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One Year of Shielding (Part 2)

Carrying on from Part 1 of this One Year of Shielding there have been changes. All parts of the UK are slowly emerging from the 3rd lockdown and there is personal news on the effectiveness of vaccines.

Here in Wales, we are emerging from lockdown cautiously, but similarly to England and Scotland. We’re expecting non-essential shops to re-open this month and maybe outdoor hospitality. Indoor hospitality is at least a month away.

It’s strange to reflect on not going to any type of indoor hospitality since early March last year. No pubs, restaurants, or cafes. I miss the social aspects of that, well most of them! However, we have still made our own fun; home shopping deliveries, takeaways, zoom quizzes and chats, and lots of board games.

And now the big news. I am part of an ongoing national UK health and well-being survey called UK Biobank. I’ve been part of it for many years now and recently they contacted me to ask if I would do a Covid antibody test. I jumped at the chance, with no conviction of a positive result.

I take immunosuppressants and my consultant has urged caution as they don’t know if the vaccine will work. I can report that after one dose I do have antibodies. What an unexpected relief. This has not brought about any major change in our circumstances, as I am informed that antibodies does not necessarily indicate immunity. Basically, the immune response is far more complex than that. I could even be a false positive and not to do with the vaccine at all.

What has changed? A possible indication that I might be able to survive catching Covid, but it’s probably still best to avoid risk wherever possible. On we go then, managing our interactions and minimising risk.

In the meantime, here are my locked down photos for the other house.

One Year of Shielding (Part 1)

Just over one year ago I started shielding. We used the phrase self isolating at first, but I guess that had negative connotations, so shielding it became.

I started when my partner Dinah developed Covid. It wasn’t a difficult decision, but after her relatively quick recovery and two weeks of isolation, she came to stay at my house whilst we decided how we were going to do this.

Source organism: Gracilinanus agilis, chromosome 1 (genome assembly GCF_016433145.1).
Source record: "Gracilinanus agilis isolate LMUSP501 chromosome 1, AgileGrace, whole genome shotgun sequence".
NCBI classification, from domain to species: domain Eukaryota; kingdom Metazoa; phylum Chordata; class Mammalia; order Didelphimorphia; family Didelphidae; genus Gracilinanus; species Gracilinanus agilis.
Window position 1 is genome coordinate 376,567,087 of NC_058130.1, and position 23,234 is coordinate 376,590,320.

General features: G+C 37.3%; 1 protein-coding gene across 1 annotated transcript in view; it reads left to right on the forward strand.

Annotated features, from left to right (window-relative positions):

I needed to avoid all indoor social contact, and maintain my distance from any outdoor connection. Online deliveries, car park waiting, long local walks, baking, takeaway deliveries, working from home, moving all my work online, and zoom quizzes and conversations all became part of our coping strategies.

Looking back now I can see that the greatest impact was the lack of variety of experiences. All pubs, restaurants, cafes, theatres, cinemas and exhibitions were out, and still are. How strange to not visit any of those palaces of distraction and entertainment for a year.

Then of course there were the holidays. Or there weren’t. Trips to The Hay-on-Wye Festival, Majorca and Vietnam were all cancelled. Instead we had a couple of UK based cottage weeks (when travel restrictions allowed) and a week in Chippenham in the van. Not quite the European tour we had imagined!

Instead we had our two houses. They became our main variety. Spending 2 – 4 weeks in one, and then swapping for the other. Not quite the same, but some kind of variety.

As we reached the one year anniversary, I thought that I would create some photos to capture the feelings that this experience has brought. I’ve aimed to create quite claustrophobic photos. Each of them are of one of the windows in one of our homes, I’ll be doing the other one when we’re next there.

I’ve tried to create the photos so that the inside and outside are almost one place, but everything is tightly held within the window frame. I’ve used a 135mm equivalent lens which compresses the depth of the scene and a narrow aperture to encourage the idea that it is all in one small space. Because the outside features were lit by brighter light, I have used fill flash to bring an even tone to the whole photo.

How do they work for you?